On the family-owned company’s website, a video has been posted in which members of the Sher family, which owns it, explain that pentobarbital can be found in other dry pet foods if they are made with euthanized cow meat.

“We were unaware of the problem of pentobarbital in the pet food industry because it is most pervasive in dry foods that source most of their ingredients from rendering plants, unlike Evanger’s, which mainly manufactures canned foods that would not have any rendered materials in its supply chain,” the owners said.

They added that once an animal has been euthanized there are no regulations requiring veterinarians to tag the meat as such, allowing the meat to find its way into the food chain.

Although only one lot was found to be affected, the company has recalled five lots, distributed to retail locations and sold online in Washington, California, Minnesota, Illinois, Indiana, Michigan, Wisconsin, Ohio, Pennsylvania, New York, Massachusetts, Maryland, South Carolina, Georgia, and Florida. They were manufactured the week of June 6 – June 13, 2016, and have an expiration date of June 2020.

The recall applies to lot numbers starting with 1816E03HB, 1816E04HB, 1816E06HB, 1816E07HB, and 1816E13HB, The second half of the barcode reads 20109, which can be found on the back of the product label.

Evanger’s says all of its meat suppliers are USDA approved, and that it is still investigating how the substance entered their raw material supply.

Consumers who still have cans with the lot numbers should return them to the place of purchase for a full refund. Consumers with questions may contact the company at 1-847-537-0102 between 10:00 AM – 5:00 PM Central Time, Monday – Friday.

Evanger’s has apologized on its website, promised transparency and posted several updates for customers.

“We are sorry we let you down, but we will make a better pet industry because of it,” Evanger’s owners wrote. “First and foremost we are pet parents,” they wrote.

The Sher family said they paid veterinary bills for the four pugs in Washington state and made a donation to a local animal shelter.

Is the quality of dog semen declining? And are contaminants in dog food to blame?


Researchers at the University of Nottingham say they’ve documented a serious decline in the fertility of male dogs — and suggest that dog food or environmental causes may be to blame.

In a study spanning 26 years, researchers tracked the sperm motility levels of five different breeds — Labrador retrievers, golden retrievers, curly coat retrievers, border collies and German shepherds.

They took samples from between 42 and 97 dogs each year, according to the study, published in Scientific Reports.

Between 1988 and 1998, the team recorded a 2.5 percent decline in the amount of motile sperm per year. Between 2002 and 2014, this trend continued at a rate of 1.2 percent each year.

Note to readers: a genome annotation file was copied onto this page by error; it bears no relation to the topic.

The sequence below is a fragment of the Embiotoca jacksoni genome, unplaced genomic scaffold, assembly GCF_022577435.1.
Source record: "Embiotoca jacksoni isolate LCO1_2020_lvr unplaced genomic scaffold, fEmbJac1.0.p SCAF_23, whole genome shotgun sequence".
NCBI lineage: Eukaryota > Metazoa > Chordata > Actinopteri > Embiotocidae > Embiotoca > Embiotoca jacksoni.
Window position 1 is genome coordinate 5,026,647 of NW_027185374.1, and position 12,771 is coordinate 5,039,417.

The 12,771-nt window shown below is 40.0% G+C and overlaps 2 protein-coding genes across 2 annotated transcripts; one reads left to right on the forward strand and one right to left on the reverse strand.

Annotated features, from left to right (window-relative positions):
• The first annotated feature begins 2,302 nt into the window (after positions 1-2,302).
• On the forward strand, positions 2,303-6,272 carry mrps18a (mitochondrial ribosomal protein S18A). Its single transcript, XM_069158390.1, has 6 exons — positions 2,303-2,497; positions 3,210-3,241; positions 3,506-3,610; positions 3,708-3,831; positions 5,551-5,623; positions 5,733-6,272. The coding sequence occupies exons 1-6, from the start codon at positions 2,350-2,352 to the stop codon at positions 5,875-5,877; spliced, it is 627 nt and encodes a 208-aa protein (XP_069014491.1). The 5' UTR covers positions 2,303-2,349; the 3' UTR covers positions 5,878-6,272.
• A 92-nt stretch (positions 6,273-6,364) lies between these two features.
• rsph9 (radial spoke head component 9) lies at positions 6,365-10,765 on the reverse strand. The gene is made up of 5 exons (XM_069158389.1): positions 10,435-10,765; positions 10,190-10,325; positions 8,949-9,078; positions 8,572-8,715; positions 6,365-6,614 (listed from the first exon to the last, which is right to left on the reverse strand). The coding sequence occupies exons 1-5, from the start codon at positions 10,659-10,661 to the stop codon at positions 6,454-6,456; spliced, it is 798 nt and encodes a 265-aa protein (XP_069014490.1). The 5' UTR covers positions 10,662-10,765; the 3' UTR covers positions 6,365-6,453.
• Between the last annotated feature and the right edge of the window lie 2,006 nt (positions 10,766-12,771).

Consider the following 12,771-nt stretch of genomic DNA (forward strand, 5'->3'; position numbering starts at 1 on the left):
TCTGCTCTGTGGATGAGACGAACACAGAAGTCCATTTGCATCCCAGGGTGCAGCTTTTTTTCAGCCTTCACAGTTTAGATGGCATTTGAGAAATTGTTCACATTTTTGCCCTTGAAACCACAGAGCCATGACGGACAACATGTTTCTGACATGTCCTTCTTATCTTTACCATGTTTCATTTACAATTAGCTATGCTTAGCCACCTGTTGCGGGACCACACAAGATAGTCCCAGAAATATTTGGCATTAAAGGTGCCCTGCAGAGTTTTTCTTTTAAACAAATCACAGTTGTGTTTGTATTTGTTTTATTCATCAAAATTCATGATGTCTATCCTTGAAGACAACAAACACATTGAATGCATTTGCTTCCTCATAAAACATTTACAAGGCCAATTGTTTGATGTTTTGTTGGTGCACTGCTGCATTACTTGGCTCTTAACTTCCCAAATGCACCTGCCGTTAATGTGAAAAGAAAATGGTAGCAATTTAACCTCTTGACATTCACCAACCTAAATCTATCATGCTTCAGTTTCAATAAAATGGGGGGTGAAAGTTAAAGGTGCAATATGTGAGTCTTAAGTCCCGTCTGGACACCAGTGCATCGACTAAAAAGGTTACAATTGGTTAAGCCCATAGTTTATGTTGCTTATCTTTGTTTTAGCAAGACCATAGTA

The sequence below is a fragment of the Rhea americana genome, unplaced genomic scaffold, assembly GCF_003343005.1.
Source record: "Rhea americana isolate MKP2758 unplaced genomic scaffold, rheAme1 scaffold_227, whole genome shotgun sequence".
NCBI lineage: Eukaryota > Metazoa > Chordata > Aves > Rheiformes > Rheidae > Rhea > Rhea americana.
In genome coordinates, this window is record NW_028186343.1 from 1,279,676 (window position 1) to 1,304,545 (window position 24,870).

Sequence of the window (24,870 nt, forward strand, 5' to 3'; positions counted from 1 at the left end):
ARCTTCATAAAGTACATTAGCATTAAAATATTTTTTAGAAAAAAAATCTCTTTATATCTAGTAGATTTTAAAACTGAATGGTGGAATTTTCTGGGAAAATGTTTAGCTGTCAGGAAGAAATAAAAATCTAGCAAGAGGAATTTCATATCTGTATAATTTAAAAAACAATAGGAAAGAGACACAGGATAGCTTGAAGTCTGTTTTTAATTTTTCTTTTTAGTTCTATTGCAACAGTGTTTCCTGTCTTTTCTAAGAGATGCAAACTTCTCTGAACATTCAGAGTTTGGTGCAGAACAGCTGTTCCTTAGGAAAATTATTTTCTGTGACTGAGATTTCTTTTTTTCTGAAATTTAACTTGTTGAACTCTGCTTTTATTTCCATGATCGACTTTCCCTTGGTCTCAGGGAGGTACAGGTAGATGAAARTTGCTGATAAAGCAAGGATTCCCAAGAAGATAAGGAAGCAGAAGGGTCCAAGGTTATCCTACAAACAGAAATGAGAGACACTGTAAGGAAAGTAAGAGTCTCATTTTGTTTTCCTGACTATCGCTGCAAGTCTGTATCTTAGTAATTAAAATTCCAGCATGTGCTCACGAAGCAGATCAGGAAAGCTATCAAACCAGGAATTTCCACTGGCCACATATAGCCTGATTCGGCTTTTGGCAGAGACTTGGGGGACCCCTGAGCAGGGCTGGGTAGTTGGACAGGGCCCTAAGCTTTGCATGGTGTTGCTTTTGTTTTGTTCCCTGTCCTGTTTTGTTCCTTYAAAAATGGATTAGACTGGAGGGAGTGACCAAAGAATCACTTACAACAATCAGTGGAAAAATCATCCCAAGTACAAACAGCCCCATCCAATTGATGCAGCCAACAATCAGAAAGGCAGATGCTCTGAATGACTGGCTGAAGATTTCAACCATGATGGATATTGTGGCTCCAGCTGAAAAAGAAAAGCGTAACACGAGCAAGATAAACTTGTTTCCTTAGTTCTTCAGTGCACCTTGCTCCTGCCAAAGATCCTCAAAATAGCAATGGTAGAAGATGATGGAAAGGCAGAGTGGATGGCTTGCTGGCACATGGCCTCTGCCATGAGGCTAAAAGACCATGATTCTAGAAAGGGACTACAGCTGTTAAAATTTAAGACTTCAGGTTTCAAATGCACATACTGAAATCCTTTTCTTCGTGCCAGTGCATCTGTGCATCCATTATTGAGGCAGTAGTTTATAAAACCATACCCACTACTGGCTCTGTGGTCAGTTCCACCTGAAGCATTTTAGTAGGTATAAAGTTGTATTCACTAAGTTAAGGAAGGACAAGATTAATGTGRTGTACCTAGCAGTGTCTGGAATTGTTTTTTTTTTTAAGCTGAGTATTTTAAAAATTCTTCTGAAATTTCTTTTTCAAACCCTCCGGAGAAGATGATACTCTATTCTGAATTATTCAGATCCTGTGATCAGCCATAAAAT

The researchers also found that male pups produced by dogs with declining sperm quality had an increased incidence of cryptorchidism, a condition where one or both of the testicles don’t descend properly.

The study suggests that the sperm quality may have been impacted by contaminants in dog food.

“We looked at other factors which may also play a part, for example, some genetic conditions do have an impact on fertility,” said Dr Richard Lea, leader of the study. “However, we discounted that because 26 years is simply too rapid a decline to be associated with a genetic problem.”

Dogs used for the study were all bred, raised and trained as service animals for disabled people at an unidentified center in England, according to the New York Times.

The scientists said that in addition to collecting samples throughout the study, they examined the testicles collected from dogs that had undergone castration.

Both showed environmental contaminants in high enough concentrations to affect sperm motility. These same chemicals were also discovered in various commercially available dog foods.

The researchers say the findings raise the question of whether a reported decline in human semen quality over the last 70 years could also be a result of environmental factors.

(Photos: Roscoe, a yellow Lab who was not involved in the study, and has no interest in the results, by John Woestendiek)

Woof in Advertising: Eukanuba makers agree to drop claims that food extends lifespans

Under pressure from the Federal Trade Commission, the makers of Eukanuba dog food have agreed to stop claiming their brand extends the lives of dogs.

In a settlement that resolves a false advertising complaint filed by the FTC’s Bureau of Consumer Protection, Mars Petcare will cease making the claim.

The FTC announced yesterday it had reached a settlement with Mars. Eukanuba began an advertising campaign last year claiming the brand could extend the expected lifespan of a dog by 30 percent or more.